This May I published a paper in the journal Biochemistry with my previous lab group at Brookhaven National Laboratory. The publication is about the development of a new platform technology for high-throughput protein crystallography which has potential to greatly accelerate the field of structure-based drug discovery. We analyzed protein crystals using x-ray diffraction at the National Synchrotron Light Source (NSLS) and Advanced Photon Source at Argonne National Laboratory. X-ray crystallography is important because it can reveal the atomic three-dimensional structure of proteins, which allows scientists to visualize where drugs bind and how they work on the molecular level. This is even helpful for discovering new drugs and understanding how things like proteins function in the body.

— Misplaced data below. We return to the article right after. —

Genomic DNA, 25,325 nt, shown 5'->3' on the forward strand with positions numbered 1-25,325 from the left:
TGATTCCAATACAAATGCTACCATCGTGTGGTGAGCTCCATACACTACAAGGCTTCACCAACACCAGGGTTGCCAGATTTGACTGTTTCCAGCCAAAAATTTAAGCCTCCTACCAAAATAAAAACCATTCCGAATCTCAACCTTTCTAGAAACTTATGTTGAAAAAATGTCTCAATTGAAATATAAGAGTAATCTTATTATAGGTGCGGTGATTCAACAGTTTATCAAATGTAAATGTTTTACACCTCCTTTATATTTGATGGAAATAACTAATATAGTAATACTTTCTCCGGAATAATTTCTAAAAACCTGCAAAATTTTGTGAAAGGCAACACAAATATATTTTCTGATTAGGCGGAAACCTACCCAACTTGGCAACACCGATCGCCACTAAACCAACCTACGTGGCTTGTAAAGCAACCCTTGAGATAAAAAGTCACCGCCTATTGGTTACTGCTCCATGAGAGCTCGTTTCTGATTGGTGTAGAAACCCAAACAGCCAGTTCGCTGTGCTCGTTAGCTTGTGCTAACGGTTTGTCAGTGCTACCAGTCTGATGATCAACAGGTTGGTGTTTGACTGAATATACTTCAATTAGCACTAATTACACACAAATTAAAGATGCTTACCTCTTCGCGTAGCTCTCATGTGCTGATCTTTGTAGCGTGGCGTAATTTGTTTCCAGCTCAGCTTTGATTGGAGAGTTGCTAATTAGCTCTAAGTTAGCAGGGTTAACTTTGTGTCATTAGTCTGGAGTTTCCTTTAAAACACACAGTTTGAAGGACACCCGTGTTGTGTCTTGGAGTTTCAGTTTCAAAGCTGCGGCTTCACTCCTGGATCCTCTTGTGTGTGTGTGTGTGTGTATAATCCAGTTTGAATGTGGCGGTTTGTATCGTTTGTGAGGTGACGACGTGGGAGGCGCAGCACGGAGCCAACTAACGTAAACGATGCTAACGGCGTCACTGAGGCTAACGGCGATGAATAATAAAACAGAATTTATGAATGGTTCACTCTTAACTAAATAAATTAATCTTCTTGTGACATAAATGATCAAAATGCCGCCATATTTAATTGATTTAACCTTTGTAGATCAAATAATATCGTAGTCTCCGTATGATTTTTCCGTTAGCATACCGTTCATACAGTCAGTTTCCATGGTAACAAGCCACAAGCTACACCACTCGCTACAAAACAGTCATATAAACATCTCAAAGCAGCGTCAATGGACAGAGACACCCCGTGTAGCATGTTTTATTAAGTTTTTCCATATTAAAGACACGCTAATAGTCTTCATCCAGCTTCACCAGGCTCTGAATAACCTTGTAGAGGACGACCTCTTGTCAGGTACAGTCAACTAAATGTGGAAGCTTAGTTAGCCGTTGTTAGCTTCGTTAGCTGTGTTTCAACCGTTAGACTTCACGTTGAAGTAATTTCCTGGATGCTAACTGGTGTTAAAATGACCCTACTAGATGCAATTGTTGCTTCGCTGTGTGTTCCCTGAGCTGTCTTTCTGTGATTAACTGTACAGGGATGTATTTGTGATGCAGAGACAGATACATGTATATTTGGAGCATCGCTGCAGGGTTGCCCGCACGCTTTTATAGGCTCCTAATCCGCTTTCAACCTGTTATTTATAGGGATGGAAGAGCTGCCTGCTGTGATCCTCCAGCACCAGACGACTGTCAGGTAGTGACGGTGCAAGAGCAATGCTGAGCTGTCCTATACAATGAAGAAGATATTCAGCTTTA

Front-page of the Biochemistry website featuring our article
What was unique about our experiment, was that we transported very tiny protein crystals (microcrystals) through the air using sound waves. To do this I went to California and used a special instrument called the Echo Liquid Handler, manufactured by Labcyte, Inc., which uses acoustic drop ejection to rapidly dispense nanoliter droplets of fluid.
The Department of Energy is currently building a new light source where I work at Brookhaven National Laboratory called NSLS-II for $912m which will come online in 2014. This technology we developed in this paper should help speed up the process for data collection at the new NSLS-II.